PARIS — It is 60 years since Pierre Cardin, fashion’s eternal futurist, opened his Paris fashion house; half a century since he first brought his designs to a desolate, postwar Japan; and more than two decades since he pioneered fashion in China, becoming such a cultural super star that he was watched by this journalist in Beijing in 1993 being cheered and smothered with bouquets of flowers.
But face to face, Mr. Cardin is short on reminiscences about Mao jackets and bicycles and minimizes the historic forward march of his long career. There is only one subject that really interests this 87-year-old designer: What is he doing for tomorrow’s world?
“When I started 60 years ago, the fashion I was drawing was something strange — people said I was crazy and they never wanted to wear my clothes,” said Mr. Cardin, signing copies of his commemorative book at Maxim’s, the historic Parisian Belle Époque restaurant, that he owns and has turned into a global brand.
“My way was to draw something of the future — to be young, to see that a woman could be free,” said Mr. Cardin. “I wanted to give women in the 1960s a chance to work, to sit, to take the car and drive in my dresses.”
The new architecture that the designer built to express the physical and mental emancipation of women is vividly illustrated in “Pierre Cardin, 60 Years of Innovation,” written by Jean-Pascal Hesse, his long-term collaborator, and published by Assouline.
The 1960s dresses, square-cut to free the body, but with all sorts of circular cutouts and satellite sleeves spinning in orbit round the arms, are icons of the space age. The alien innocents in their aviator helmets, miniskirts and colorful hose, expressed the explosion of a new youth culture.
The landmark Cosmos collection of 1964, with tunic and hose for both men and women, was a confident statement about unisex clothing. It anticipated the masculine/feminine fashion standoff that dominated the second half of the 20th century.
There are iconic pieces: the 1968 minidresses in “Cardine,” an early experiment with techno fabric; a circular 1969 vinyl raincoat; or even a felt 1971 envelope hat. Perhaps the most striking thing about the designs is not their sharp angles and compass twirls. It is that they could all walk right out on the street today and not seem out of place.
In fact, today’s students seem to be catching up with Mr. Cardin’s style. During London Fashion Week last month, there was a dominance of 3-D dresses with angular cuts, created, as if they were the designer’s disciples, by the class of 2010 at Central Saint Martins college of art and design.
“I have a very big respect for English design, because they are provocation, and when you provoke, something stays after,” says Mr. Cardin.
Yet his own fashion training was a conventional apprenticeship in haute couture, where he learned his precise cutting skills. After a tough childhood, as his parents, escaping Italy’s Fascist regime, settled in France in 1924, “Pietro Cardin” was apprenticed to a tailor and then worked at the houses of Paquin, Schiaparelli and Christian Dior. He remembers the artistic milieu when he worked with the decorative artist Christian Bérard to design costumes for Jean Cocteau’s legendary 1946 movie “La Belle et la Bête” (Beauty and the Beast).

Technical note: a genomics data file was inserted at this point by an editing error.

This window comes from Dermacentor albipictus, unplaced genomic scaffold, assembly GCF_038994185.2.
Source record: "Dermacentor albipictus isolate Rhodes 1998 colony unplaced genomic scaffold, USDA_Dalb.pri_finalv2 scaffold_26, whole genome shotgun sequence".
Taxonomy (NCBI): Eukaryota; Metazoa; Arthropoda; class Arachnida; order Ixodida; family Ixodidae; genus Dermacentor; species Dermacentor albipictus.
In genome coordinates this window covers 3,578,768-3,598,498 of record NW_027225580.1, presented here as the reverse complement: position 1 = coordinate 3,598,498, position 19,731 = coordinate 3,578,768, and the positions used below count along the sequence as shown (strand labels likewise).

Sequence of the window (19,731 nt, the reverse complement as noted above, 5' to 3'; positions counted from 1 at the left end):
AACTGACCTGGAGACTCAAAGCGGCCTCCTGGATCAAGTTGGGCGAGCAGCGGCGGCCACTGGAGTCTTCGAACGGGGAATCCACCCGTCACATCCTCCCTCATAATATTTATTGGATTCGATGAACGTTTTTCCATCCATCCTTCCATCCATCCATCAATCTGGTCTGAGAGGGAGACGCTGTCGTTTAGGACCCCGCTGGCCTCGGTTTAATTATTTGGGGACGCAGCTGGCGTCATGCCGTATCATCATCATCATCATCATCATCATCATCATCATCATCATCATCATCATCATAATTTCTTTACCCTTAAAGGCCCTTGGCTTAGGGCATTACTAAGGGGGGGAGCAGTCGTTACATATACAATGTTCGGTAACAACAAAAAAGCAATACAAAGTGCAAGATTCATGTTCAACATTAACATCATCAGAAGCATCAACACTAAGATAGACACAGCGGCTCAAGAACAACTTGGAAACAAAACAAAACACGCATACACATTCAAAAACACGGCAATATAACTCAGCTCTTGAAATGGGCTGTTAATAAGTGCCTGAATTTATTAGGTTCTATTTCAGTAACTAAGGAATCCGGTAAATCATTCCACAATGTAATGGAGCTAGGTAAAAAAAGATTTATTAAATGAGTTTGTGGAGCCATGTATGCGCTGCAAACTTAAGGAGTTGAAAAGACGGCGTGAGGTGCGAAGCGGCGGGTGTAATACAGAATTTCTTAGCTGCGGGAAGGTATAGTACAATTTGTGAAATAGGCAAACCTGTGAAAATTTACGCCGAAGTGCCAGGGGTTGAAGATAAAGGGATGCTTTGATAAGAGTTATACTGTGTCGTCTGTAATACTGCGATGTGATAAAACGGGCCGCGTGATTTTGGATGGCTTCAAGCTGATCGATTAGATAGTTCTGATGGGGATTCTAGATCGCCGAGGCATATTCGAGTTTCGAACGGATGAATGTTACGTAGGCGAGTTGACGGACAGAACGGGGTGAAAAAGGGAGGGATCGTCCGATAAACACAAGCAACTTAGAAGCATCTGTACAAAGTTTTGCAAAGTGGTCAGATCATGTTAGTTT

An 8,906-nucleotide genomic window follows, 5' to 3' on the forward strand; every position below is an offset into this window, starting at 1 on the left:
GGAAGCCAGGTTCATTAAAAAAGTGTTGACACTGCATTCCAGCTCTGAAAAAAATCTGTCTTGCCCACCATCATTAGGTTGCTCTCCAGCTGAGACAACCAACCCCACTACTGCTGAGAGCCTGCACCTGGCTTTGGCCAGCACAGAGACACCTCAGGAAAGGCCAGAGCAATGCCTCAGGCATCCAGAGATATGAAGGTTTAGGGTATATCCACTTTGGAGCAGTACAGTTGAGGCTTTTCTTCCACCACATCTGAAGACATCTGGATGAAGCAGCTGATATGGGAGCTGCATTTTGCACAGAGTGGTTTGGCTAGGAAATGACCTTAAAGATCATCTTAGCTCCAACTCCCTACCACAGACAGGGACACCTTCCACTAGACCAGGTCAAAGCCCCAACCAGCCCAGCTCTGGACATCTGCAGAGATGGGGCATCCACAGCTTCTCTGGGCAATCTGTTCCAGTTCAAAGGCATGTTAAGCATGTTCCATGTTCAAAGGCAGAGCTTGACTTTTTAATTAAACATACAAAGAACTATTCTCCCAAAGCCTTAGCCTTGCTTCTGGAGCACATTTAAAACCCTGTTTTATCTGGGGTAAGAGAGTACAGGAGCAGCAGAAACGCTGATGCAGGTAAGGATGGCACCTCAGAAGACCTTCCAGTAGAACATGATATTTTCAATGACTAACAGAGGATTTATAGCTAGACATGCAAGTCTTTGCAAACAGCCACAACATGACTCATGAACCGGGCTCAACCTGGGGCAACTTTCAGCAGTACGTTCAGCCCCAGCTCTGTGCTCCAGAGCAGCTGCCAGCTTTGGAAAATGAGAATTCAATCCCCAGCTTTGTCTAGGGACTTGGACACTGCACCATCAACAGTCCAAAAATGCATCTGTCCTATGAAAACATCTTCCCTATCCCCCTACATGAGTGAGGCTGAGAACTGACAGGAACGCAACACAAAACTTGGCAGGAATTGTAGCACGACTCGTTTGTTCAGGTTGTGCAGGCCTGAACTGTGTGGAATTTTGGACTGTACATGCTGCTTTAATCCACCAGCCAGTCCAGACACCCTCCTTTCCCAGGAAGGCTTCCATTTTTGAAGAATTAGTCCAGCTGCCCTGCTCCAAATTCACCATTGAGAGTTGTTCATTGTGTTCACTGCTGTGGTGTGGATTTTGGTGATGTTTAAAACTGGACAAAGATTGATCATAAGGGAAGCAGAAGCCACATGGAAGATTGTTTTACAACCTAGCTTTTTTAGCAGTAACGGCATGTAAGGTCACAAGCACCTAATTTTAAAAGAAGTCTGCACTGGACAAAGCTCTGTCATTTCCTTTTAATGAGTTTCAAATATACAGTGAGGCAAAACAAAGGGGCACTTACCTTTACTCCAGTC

But the radical designer was never comfortable inside a shell of couture gentility. He scandalized the fashion world when he introduced ready-to-wear clothes in 1959 — for which egalitarian gesture he was flung out of the Chambre Syndicale, couture’s ruling body.
From then on, Mr. Cardin was considered a maverick and an outsider, criticized for creating furniture that looked as though it were extruded from a space ship (although he explains that he would “buy the tree, cut the wood and make the drawing.”) The designer was berated for building an empire on licenses for anything from men’s shirts to a frying pan — even though it made him a fortune, which he invested in classic French real estate, including the Marquis de Sade’s castle in the Lubéron district. There he holds annually one of his many cultural events.
“I am presenting ‘Casanova,’ a comedy musicale in the Place San Marco in Venice next July,” says Mr. Cardin. “And last year I made ‘Marco Polo’ in China. I try to make my life enjoyable.” He was referring to a ballet about the exotic travels of the medieval explorer Marco Polo, interpreted by the Shanghai ballet to usher in the Chinese Lunar New Year.
The boldly illustrated book, with its images of the colorful circle furniture and of the visionary zippered-jersey masculine sportswear, is a monument to the Pierre Cardin oeuvre. But the designer’s legacy is also about his visits to China and his early vision of fashion’s dormant dragon, which he helped to awaken. Subsequently he has pioneered other areas, showing collections in front of 200,000 onlookers in Moscow’s Red Square in 1991 and opening up Vietnam in 1993. His aim is always, even in his late ’80s, to appeal to the next generation.
Perhaps the most interesting angle on the Pierre Cardin legacy is its current relevance, as viewed by a designer who was not even born when the geometric futurism was created.
Louise Goldin, 30, a graduate from Central Saint Martins, found a Cardin image of an outfit, paneled in leather, during research for her autumn 2010 collection.
“It is beautiful and it still looks so futuristic — and that is the way I have been working,” says Ms. Goldin. “I like to challenge myself. There were a lot of elements of 3-D. But that is the moment we are in. His images still look so incredibly modern.”